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MOST Marxists would say that it is none of their business to judge or comment on any individual’s sincere and deeply held religious beliefs, provided that these do not encourage prejudice, intolerance or result in harm to others.
Some religious groupings, notably the Quakers, have been prominent in the peace and anti-war movement.
Many Jews — not just secular Jews but ultra-orthodox religious Jews as well — oppose the illegal Israeli occupation of Palestinian territories.
Catholic “liberation theology” has been a feature of progressive movements in South America.
And many individuals of all faiths have managed to combine their religious conviction with a commitment to socialism, even Marxism.
In Britain, the fusion of Marxist theory and Christian beliefs, called Christian socialism, has a long and honourable tradition.
Keir Hardie, the founder of the modern Labour Party declared that “any system of production or exchange which sanctions the exploitation of the weak by the strong or the unscrupulous is wrong and therefore sinful.”
And Hewlett Johnson, the “Red Dean” of Canterbury (1931-1963) was a supporter of the October Revolution, a life-long friend of the Soviet Union and a chair of the board of the Daily Worker, the predecessor of today’s only socialist daily newspaper, the Morning Star.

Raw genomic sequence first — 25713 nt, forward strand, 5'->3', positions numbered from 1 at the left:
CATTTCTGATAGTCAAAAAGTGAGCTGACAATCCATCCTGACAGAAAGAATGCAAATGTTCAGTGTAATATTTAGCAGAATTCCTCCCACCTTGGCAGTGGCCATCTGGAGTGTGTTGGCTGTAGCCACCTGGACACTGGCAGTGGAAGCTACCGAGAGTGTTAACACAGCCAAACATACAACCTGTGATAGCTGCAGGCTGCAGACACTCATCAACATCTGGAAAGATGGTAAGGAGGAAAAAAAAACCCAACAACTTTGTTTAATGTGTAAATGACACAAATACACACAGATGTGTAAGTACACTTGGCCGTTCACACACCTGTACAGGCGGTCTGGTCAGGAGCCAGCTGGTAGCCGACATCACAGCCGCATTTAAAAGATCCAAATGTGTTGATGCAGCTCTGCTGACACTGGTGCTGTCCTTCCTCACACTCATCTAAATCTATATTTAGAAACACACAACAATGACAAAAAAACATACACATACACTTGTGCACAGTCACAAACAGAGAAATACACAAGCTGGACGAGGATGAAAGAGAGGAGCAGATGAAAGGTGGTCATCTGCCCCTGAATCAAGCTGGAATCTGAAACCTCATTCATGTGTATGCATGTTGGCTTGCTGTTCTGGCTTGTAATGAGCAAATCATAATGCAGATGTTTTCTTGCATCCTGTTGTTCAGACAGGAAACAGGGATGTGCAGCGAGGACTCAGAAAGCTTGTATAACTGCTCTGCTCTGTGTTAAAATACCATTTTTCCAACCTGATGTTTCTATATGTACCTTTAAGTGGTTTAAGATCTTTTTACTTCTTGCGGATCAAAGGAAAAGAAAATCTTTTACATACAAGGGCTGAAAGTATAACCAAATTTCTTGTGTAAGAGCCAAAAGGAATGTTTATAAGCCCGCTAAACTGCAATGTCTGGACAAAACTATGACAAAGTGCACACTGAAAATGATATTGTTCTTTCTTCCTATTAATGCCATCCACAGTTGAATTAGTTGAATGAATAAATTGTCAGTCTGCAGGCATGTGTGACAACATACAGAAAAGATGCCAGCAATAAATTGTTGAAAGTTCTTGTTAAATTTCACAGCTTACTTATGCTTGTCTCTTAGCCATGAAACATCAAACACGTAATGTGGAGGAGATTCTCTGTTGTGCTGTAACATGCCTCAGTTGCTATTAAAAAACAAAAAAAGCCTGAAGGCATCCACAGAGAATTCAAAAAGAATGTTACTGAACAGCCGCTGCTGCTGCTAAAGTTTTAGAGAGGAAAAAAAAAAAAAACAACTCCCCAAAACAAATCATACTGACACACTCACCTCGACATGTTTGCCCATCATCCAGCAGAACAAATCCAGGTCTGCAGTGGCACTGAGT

Religion in and of itself is no indicator of people’s political orientation or of their personal qualities. At the same time Marxists would challenge the liberal exhortation to “celebrate all faiths.”
Sometimes “or none” is added, condescendingly lumping together atheists of all colours into a “faithless” melange, implying that those who profess no religion therefore have no “faith.”
The faiths that are purportedly celebrated are not, of course, just matters of individual conviction. They are institutionalised belief systems.
Religion is primarily a social and historical phenomenon. Britain’s own head of state is, after all, also the head of the “established” Church of England. As Marx observed, “Humanity makes religion, religion does not make humanity.”
On a philosophical level, Marxism questions the truth of any religion that assumes the existence of a supernatural being not subject to the laws of nature but who, bizarrely, responds to the adulation and entreaties of his/her/its worshippers.
In engaging with religious believers, however sympathetically, Marxists do not conceal their materialist belief that everything that exists is part of nature and, in principle at least, can be studied and understood by humans as part of an endeavour to shape our own future.